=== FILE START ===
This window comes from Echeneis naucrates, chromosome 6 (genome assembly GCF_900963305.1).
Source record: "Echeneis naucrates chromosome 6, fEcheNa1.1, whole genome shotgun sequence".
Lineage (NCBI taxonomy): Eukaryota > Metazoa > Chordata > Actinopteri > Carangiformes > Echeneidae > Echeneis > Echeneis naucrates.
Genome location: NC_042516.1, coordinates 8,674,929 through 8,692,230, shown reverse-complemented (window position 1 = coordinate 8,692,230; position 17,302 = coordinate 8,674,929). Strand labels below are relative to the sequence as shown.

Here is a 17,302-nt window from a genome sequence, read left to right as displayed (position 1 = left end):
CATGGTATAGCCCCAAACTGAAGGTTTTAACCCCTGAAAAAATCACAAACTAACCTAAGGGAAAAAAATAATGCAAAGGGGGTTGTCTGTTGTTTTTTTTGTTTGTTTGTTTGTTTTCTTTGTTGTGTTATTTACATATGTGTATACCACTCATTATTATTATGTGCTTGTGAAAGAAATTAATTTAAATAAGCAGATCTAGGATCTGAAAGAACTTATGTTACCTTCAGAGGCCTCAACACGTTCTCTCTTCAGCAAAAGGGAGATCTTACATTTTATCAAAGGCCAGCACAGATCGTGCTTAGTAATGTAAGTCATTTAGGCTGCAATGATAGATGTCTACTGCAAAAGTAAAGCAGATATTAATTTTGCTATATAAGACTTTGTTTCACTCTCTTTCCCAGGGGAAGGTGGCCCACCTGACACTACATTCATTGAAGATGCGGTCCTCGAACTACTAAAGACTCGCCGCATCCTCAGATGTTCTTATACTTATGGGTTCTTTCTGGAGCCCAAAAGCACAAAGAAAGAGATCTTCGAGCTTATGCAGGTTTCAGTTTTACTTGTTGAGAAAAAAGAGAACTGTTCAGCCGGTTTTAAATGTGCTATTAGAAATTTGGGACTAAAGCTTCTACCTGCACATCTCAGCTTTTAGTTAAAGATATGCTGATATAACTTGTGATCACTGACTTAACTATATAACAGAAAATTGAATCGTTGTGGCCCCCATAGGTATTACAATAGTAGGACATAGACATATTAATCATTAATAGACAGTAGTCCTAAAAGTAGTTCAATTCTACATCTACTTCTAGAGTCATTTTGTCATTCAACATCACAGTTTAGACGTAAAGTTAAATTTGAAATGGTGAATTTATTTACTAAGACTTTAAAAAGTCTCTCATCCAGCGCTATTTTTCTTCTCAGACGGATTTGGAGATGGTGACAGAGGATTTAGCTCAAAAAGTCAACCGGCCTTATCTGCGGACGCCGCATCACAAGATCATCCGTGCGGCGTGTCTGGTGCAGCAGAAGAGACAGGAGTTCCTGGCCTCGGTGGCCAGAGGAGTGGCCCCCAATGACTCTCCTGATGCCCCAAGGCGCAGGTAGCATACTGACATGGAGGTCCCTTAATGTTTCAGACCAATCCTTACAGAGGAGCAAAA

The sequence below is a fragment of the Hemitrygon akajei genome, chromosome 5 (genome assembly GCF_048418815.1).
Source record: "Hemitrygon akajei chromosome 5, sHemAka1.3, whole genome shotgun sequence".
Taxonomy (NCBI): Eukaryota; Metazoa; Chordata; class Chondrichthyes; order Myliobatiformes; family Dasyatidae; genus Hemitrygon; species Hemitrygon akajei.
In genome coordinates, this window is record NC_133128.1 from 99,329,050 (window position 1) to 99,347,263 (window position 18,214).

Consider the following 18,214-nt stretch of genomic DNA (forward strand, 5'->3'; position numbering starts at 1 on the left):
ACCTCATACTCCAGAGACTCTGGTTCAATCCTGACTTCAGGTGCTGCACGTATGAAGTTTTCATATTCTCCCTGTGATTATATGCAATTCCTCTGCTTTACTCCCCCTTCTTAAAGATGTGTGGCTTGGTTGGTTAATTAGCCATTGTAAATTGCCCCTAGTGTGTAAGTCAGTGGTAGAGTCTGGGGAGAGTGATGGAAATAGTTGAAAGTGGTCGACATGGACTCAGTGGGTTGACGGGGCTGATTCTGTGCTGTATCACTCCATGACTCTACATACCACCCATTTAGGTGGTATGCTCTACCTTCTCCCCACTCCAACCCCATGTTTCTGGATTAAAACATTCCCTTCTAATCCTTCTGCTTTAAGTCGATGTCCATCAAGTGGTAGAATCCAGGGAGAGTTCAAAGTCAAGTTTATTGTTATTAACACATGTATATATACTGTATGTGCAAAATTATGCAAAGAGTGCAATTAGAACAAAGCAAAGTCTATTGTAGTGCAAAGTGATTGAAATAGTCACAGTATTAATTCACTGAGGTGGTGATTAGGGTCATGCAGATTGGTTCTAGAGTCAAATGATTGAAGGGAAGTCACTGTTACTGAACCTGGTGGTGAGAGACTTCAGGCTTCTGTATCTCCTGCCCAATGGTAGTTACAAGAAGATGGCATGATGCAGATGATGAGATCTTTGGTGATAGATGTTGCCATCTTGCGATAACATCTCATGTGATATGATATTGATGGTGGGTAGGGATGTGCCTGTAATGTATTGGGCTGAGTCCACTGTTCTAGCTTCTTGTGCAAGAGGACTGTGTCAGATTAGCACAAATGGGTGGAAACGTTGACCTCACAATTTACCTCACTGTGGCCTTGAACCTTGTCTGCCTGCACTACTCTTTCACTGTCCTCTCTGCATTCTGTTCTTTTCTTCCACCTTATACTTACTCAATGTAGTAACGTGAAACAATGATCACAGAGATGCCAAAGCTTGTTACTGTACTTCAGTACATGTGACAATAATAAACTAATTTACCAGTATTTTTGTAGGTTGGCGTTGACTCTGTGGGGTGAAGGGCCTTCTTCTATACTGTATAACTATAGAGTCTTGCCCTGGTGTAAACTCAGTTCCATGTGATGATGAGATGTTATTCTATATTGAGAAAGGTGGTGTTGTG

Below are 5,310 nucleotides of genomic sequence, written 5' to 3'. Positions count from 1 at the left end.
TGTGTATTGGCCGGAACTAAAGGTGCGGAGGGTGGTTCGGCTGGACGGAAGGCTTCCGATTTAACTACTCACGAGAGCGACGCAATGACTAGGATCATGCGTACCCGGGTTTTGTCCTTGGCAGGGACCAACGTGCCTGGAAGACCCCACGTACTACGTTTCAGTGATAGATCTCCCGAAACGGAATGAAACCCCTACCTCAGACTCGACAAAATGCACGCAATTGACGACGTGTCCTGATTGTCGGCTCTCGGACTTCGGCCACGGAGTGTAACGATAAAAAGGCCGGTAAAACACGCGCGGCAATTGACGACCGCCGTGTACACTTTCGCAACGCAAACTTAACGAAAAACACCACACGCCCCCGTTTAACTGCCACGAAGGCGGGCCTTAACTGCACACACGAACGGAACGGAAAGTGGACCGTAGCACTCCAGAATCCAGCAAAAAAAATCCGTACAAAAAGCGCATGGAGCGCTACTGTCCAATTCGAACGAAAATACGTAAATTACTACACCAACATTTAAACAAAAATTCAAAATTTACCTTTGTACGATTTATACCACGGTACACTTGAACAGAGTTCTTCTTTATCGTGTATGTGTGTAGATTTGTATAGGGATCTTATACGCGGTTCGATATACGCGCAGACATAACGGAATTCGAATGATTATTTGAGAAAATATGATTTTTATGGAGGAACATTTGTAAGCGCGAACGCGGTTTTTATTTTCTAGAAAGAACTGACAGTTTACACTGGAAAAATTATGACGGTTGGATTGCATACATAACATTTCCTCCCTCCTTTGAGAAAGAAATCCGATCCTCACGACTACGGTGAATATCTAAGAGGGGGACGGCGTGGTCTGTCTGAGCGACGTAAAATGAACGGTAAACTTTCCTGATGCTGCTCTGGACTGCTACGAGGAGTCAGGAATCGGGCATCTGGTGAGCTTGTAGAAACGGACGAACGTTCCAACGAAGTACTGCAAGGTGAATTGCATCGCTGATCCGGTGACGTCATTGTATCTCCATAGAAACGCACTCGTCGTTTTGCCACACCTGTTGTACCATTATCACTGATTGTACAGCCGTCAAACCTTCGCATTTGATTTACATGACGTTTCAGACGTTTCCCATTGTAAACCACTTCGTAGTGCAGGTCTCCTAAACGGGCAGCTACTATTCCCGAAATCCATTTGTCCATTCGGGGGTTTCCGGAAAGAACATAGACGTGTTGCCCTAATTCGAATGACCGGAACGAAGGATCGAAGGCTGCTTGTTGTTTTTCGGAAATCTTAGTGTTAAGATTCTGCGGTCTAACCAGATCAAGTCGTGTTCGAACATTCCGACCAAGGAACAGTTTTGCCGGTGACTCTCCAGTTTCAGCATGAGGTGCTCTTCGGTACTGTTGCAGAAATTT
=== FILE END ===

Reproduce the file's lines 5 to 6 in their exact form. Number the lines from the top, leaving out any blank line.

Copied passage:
Here is a 17,302-nt window from a genome sequence, read left to right as displayed (position 1 = left end):
CATGGTATAGCCCCAAACTGAAGGTTTTAACCCCTGAAAAAATCACAAACTAACCTAAGGGAAAAAAATAATGCAAAGGGGGTTGTCTGTTGTTTTTTTTGTTTGTTTGTTTGTTTTCTTTGTTGTGTTATTTACATATGTGTATACCACTCATTATTATTATGTGCTTGTGAAAGAAATTAATTTAAATAAGCAGATCTAGGATCTGAAAGAACTTATGTTACCTTCAGAGGCCTCAACACGTTCTCTCTTCAGCAAAAGGGAGATCTTACATTTTATCAAAGGCCAGCACAGATCGTGCTTAGTAATGTAAGTCATTTAGGCTGCAATGATAGATGTCTACTGCAAAAGTAAAGCAGATATTAATTTTGCTATATAAGACTTTGTTTCACTCTCTTTCCCAGGGGAAGGTGGCCCACCTGACACTACATTCATTGAAGATGCGGTCCTCGAACTACTAAAGACTCGCCGCATCCTCAGATGTTCTTATACTTATGGGTTCTTTCTGGAGCCCAAAAGCACAAAGAAAGAGATCTTCGAGCTTATGCAGGTTTCAGTTTTACTTGTTGAGAAAAAAGAGAACTGTTCAGCCGGTTTTAAATGTGCTATTAGAAATTTGGGACTAAAGCTTCTACCTGCACATCTCAGCTTTTAGTTAAAGATATGCTGATATAACTTGTGATCACTGACTTAACTATATAACAGAAAATTGAATCGTTGTGGCCCCCATAGGTATTACAATAGTAGGACATAGACATATTAATCATTAATAGACAGTAGTCCTAAAAGTAGTTCAATTCTACATCTACTTCTAGAGTCATTTTGTCATTCAACATCACAGTTTAGACGTAAAGTTAAATTTGAAATGGTGAATTTATTTACTAAGACTTTAAAAAGTCTCTCATCCAGCGCTATTTTTCTTCTCAGACGGATTTGGAGATGGTGACAGAGGATTTAGCTCAAAAAGTCAACCGGCCTTATCTGCGGACGCCGCATCACAAGATCATCCGTGCGGCGTGTCTGGTGCAGCAGAAGAGACAGGAGTTCCTGGCCTCGGTGGCCAGAGGAGTGGCCCCCAATGACTCTCCTGATGCCCCAAGGCGCAGGTAGCATACTGACATGGAGGTCCCTTAATGTTTCAGACCAATCCTTACAGAGGAGCAAAA